We All Need a Safety Net

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“It wasn't the perfect catch. And neither was mine. But I survived because I have a good safety net.”

Fellow “Sex and the City” fans might recognize that line as the closing voiceover for the episode titled “The Catch.” It’s the one where Carrie tries her hand at the flying trapeze and Charlotte has a less-than-perfect wedding to Harry, including Miranda’s “flammable” toast at the reception. In my opinion, it was one of the better episodes of the series and remains my favorite to this day. But I digress.

That closing line has stuck with me over the years. A safety net. We all need one. We need good friends to catch us when we’re down personally and good connections to learn from professionally.

I think it’s far too appropriate that the word networking begins with the word net. Your professional network can help you gather information about your field or available opportunities or happenings in your community … or other things you never knew existed.

You never know when you’re going to need one.

That’s what happened to me.

I spent more than 10 years living in Pittsburgh, where I had both a fantastic personal network of friends and professional network of colleagues. I was active in the social media community, on the planning team for PodCamp Pittsburgh. I served as a board member and committee chair for the young professional organization in town. I was active in my college alumni association.

It was fantastic. And it was exhausting.

You know how it goes. So many happy hours and dinner meetings and networking breakfasts and suddenly you realize that you’re not sure what’s happening in your own life because you’re learning so much about everyone else’s.

When I moved to Nashville in early 2010, I had a secure job. I was exhausted from the years of networking. So, I took a break. I enjoyed getting to know my new city on my own terms. I attended events, but stayed “at a distance,” so to speak.  It wound up being a nearly two-year break.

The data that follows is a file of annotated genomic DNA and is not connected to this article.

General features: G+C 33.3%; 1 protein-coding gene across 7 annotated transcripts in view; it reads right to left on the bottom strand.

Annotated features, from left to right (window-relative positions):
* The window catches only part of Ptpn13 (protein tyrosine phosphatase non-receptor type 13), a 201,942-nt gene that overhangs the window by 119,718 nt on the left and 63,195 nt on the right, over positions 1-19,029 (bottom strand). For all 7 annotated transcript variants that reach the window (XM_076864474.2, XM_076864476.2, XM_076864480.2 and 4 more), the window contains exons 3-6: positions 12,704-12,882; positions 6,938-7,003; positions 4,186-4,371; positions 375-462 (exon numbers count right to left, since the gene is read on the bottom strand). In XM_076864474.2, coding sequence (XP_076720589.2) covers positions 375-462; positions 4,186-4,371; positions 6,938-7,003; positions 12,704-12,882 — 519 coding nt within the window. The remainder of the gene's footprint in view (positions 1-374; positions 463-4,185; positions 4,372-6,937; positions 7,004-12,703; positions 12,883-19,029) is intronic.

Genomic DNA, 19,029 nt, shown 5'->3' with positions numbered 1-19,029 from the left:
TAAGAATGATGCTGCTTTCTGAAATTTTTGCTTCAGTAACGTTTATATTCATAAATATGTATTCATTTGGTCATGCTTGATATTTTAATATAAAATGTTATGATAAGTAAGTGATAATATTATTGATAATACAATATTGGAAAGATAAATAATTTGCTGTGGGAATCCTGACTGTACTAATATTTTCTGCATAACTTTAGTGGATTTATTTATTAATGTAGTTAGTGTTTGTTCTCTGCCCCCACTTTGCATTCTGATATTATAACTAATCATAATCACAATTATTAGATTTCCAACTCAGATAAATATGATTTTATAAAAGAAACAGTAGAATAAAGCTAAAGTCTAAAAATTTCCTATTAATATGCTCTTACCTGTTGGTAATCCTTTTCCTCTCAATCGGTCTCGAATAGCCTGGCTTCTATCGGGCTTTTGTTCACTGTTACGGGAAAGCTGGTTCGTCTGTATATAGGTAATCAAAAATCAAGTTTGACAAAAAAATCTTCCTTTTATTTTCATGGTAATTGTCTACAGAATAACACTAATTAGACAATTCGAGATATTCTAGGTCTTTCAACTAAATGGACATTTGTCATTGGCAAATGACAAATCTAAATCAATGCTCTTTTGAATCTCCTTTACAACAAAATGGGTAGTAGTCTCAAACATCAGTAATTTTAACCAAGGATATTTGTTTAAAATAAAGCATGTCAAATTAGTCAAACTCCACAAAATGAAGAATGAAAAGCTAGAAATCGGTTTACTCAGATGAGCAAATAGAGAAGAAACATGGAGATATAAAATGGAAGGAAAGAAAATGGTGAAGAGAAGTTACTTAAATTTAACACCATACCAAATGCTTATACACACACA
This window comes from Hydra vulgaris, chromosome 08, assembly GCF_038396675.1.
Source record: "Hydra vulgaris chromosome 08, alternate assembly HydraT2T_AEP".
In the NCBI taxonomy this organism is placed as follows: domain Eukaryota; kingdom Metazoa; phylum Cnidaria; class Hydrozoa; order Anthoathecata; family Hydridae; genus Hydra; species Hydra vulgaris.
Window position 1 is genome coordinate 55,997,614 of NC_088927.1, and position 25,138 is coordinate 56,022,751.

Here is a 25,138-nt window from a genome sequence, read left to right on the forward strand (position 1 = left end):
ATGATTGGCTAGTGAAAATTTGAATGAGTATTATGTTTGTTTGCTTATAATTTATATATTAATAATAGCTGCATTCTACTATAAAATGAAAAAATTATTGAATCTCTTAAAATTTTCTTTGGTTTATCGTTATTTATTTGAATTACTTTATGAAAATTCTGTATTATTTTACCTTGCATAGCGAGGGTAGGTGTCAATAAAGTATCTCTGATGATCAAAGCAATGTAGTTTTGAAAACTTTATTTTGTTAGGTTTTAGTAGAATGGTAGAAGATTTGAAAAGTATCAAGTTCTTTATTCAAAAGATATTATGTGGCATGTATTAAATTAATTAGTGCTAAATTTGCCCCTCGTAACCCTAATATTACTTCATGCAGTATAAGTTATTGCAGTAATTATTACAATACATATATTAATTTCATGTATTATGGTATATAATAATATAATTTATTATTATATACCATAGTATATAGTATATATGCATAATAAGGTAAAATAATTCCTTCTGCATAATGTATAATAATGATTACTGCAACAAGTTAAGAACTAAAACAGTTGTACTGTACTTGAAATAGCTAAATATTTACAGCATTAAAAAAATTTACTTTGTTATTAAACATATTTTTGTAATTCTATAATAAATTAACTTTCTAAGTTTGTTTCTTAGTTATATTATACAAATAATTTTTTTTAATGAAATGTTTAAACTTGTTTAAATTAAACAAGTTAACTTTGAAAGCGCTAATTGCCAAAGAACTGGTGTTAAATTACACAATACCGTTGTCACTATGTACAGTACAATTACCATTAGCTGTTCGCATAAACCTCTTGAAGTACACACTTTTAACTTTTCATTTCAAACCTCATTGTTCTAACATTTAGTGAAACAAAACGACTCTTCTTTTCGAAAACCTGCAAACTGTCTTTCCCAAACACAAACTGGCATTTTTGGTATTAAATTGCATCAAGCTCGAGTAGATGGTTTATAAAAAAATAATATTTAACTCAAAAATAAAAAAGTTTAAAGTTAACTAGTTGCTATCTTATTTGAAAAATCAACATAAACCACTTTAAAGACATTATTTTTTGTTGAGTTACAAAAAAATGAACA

And then, a few years ago, it became apparent that my job situation was going to change. I realized I didn’t have a professional network to lean on to help me learn about new opportunities. So I started fast-tracking building one.

In a matter of just a couple of months, I had made connections and friendships that would last.

I got involved on the organizing committee for PodCamp Nashville (now known as Craft Content). I resumed attending Nashcocktail on a regular basis. I scheduled coffee meetings with new connections I’d made at those events, freshened up my resume and revamped my LinkedIn profile.

I made connections, both online and in-person. In a matter of just a couple of months, I had made connections and friendships that would last. It was a new safety net, so to speak.

This put me in much better shape when I was laid off that April.

I carried my newly-designed business cards (which I created on my own) with me everywhere I went and landed a couple of freelance projects. Eventually, I built my own website to showcase some of my writing work and highlights of my resume to simplify the networking process.

I spent my summer sans employment attending Social Media Club events and continuing the networking process at other mixers and events (including Nashcocktail). I agreed to step-up my involvement with the “Camp” crew and volunteered to serve as marketing coordinator for BarCamp Nashville that fall. That helped deepen my relationships with those connections and allowed me to stay sharp on my marketing and communications skills.

But I also took time for myself, traveling back to Pennsylvania three times to visit my family, and spent time figuring out exactly what I wanted the next move in my career path to be.

I was refreshed (albeit exhausted from all the driving to Pennsylvania) and ready to kick off a new phase of my life.

And after several months, all of it paid off.

During the September Nashcocktail event, I was chatting with a friend I had made through the PodCamp committee. He mentioned that his employer might be interested in hiring someone in communications. I gave him my card. He told me to email him the next day to remind him about our conversation.

I did.

A little less than two weeks later, I received an email from his boss, asking if I’d be interested in coming in for an interview – even before asking to see my resume. Obviously, I was … and I did.

And, long story short, about a month later, I had a new job … as Director of Communications at Ten Fast Feet, an interactive agency. It was the job I had been aiming for in my career, helping lead content and social media strategy for both internal and client efforts. It was exactly the next step I was looking to take.

And I never would have gotten here without my safety net.

So, if you don’t have a safety net, it’s never too late to start building one. Attend a couple of events. Follow up with your new connections. You never know when those connections will come in handy.

I survived because I have a good safety net. And so can you.

Guest post by Carla Swank Fox, Communications Director at The Fellowship of United Methodists in Music and Worship Arts. Originally published at New Business Networking.

Photo from Flickr by: Boston Public Library 

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